latest-news-headlines Market Intelligence /marketintelligence/en/news-insights/latest-news-headlines/federal-assessment-of-vineyard-wind-highlights-commercial-fisheries-concerns-59001112 content esgSubNav
In This List

Federal assessment of Vineyard Wind highlights commercial fisheries concerns


Insight Weekly: Layoffs swell; energy efficiency PE deals defy downturn; 2023 global risk themes


Insight Weekly: Energy crisis cripples Europe; i-bank incomes rise; US holiday sales outlook


Japan M&A By the Numbers: Q3 2022


Insight Weekly: Reviving nuclear power; 2023 outlook for US financials; PE funds fuel EV sector

Federal assessment of Vineyard Wind highlights commercial fisheries concerns

Commercial fisheries likely will see major cumulative impacts from the development of the proposed 800-MW Vineyard Wind facility, to be located off the Massachusetts coast, and other offshore wind farms in the region, according to a U.S. Bureau of Ocean Energy Management analysis.

The June 9 analysis is a supplement to an earlier draft environmental impact statement that was released in December 2018 and focused primarily on the planned Vineyard Wind facility. The new supplement expands the initial analysis to include the cumulative impacts of a potential wave of offshore wind projects being developed to help the state meet its ambitious renewable energy targets.

According to an industry impact chart within the 420-page supplement, for-hire recreational fishing companies and commercial fisheries that operate in the area southeast of Martha's Vineyard, Mass., would see moderately detrimental direct and indirect impacts and major unfavorable cumulative impacts. That same chart lists major direct impacts on scientific research and surveys, as well as minor-to-moderate direct and major cumulative impacts for military and national security uses.

But staff with the Bureau of Ocean Energy Management, or BOEM, also determined that the construction of Vineyard Wind and similar facilities would "likely result in a net decrease" in greenhouse gases and that wind farms "may beneficially contribute to a broader combination of actions to reduce future impacts from climate change."

Specifically, staff said climate change "is altering the seasonal timing and patterns of species distributions and ecological relationships, likely causing permanent impacts of unknown intensity" on the same fauna the commercial fisheries rely upon.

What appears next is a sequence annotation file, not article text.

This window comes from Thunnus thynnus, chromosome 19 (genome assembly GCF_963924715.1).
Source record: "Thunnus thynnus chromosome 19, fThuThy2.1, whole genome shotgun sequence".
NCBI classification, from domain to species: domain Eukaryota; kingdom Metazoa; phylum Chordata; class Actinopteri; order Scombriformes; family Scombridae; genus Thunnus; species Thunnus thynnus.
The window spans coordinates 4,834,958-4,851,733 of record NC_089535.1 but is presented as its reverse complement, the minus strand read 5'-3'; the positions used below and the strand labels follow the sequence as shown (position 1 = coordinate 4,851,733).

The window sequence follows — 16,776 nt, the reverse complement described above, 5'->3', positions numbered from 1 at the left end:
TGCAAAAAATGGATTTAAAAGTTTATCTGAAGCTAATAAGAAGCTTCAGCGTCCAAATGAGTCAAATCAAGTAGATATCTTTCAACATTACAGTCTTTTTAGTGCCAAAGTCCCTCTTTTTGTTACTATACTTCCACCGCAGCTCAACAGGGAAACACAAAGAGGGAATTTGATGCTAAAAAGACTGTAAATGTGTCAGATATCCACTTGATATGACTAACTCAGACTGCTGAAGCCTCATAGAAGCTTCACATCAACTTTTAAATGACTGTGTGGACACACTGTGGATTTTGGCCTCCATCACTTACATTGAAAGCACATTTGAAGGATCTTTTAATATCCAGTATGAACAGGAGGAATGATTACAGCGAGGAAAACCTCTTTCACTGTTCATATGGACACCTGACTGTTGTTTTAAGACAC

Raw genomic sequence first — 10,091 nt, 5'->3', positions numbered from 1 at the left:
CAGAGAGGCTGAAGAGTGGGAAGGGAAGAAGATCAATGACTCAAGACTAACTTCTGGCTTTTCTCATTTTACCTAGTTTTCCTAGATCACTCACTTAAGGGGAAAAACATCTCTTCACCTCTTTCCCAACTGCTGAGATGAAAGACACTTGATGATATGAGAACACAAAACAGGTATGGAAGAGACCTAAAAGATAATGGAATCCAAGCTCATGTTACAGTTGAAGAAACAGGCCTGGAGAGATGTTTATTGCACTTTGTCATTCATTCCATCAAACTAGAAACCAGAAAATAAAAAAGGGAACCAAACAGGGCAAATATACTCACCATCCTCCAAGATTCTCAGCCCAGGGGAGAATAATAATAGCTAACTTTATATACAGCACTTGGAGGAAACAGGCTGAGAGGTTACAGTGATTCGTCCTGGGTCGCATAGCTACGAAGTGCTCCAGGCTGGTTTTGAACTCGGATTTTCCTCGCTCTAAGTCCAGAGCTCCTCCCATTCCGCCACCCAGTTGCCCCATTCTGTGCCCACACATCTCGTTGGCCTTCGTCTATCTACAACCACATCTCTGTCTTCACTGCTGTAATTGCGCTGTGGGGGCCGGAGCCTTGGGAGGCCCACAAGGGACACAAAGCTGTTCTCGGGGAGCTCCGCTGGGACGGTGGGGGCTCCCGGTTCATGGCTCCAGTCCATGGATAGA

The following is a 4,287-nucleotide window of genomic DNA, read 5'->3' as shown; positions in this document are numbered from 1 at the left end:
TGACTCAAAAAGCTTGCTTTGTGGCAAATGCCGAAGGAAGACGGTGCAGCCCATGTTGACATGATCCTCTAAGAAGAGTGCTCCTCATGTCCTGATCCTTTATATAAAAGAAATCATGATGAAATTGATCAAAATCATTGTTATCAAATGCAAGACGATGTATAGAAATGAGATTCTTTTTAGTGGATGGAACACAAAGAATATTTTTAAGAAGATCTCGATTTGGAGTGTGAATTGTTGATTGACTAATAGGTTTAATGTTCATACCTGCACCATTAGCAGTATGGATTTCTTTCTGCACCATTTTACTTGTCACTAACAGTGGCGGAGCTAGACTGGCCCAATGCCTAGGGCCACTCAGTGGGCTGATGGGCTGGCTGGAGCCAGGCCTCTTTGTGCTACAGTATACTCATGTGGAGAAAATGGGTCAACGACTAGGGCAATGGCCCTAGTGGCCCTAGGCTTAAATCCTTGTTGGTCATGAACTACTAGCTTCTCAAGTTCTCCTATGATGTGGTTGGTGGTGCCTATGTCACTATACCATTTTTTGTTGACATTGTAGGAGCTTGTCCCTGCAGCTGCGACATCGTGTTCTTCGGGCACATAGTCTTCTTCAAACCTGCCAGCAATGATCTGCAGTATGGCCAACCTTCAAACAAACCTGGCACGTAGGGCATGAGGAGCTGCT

"Warming of ocean waters has been shown to impact the distribution of fish in the northeast U.S. by several species shifting the center of [the total mass of organisms in a given area] either northward or to deeper waters," BOEM noted. "These changes have and will continue to change the distribution of commercial fishing effort."

That conclusion is in line with the results of studies such as a 2019 United Nations' Intergovernmental Panel on Climate Change report on the interconnectivity of ocean warming, species location, decreased fish stock productivity, population replenishment and maximum catch potential.

New transit lane alternative studied

BOEM also considered a transit lane alternative proposed by the Responsible Offshore Development Association that would establish six lanes to ease concerns for vessels moving through the area. According to the supplement, only one of those lanes would intersect Vineyard Wind's development area.

But that proposal has drawbacks of its own, BOEM said, as Vineyard Wind could be delayed "if significant additional survey work is required" before the transit lanes can be implemented. Other problems, including transmission losses that may result if the wind project's cables need to be lengthened to accommodate the transit lane, also would complicate the situation, the analysis said.

More generally, BOEM said, "if all six transit lanes proposed by [Responsible Offshore Development Association] were implemented, the technical capacity of offshore wind power generation [in the region] would not be met."

Although the agency originally announced in March 2018 that it would begin preparing an EIS for the Vineyard Wind facility, it determined in August 2019 that "a greater build-out of offshore wind capacity is reasonably foreseeable than was analyzed in the initial draft" and that further study to account for more-substantial development was necessary.

Since then, the Trump administration has said that Vineyard Wind's permitting would not wrap up until March 2021, pushing back the commercial operations date for the wind farm until at least 2023.

Despite the regulatory setbacks, a Vineyard Wind LLC spokesperson in a June 10 statement said the company is "pleased" by the step forward the release of the supplemental analysis report represents. The wind farm is a joint venture of Denmark-based Copenhagen Infrastructure Partners K/S and Avangrid Renewables LLC, a subsidiary of Avangrid Inc., which is majority-owned by Spain-based Iberdrola SA.

The groups noted that BOEM is scheduled to issue its final supplemental statement Nov. 13 and a record of decision on the Vineyard Wind project Dec. 18.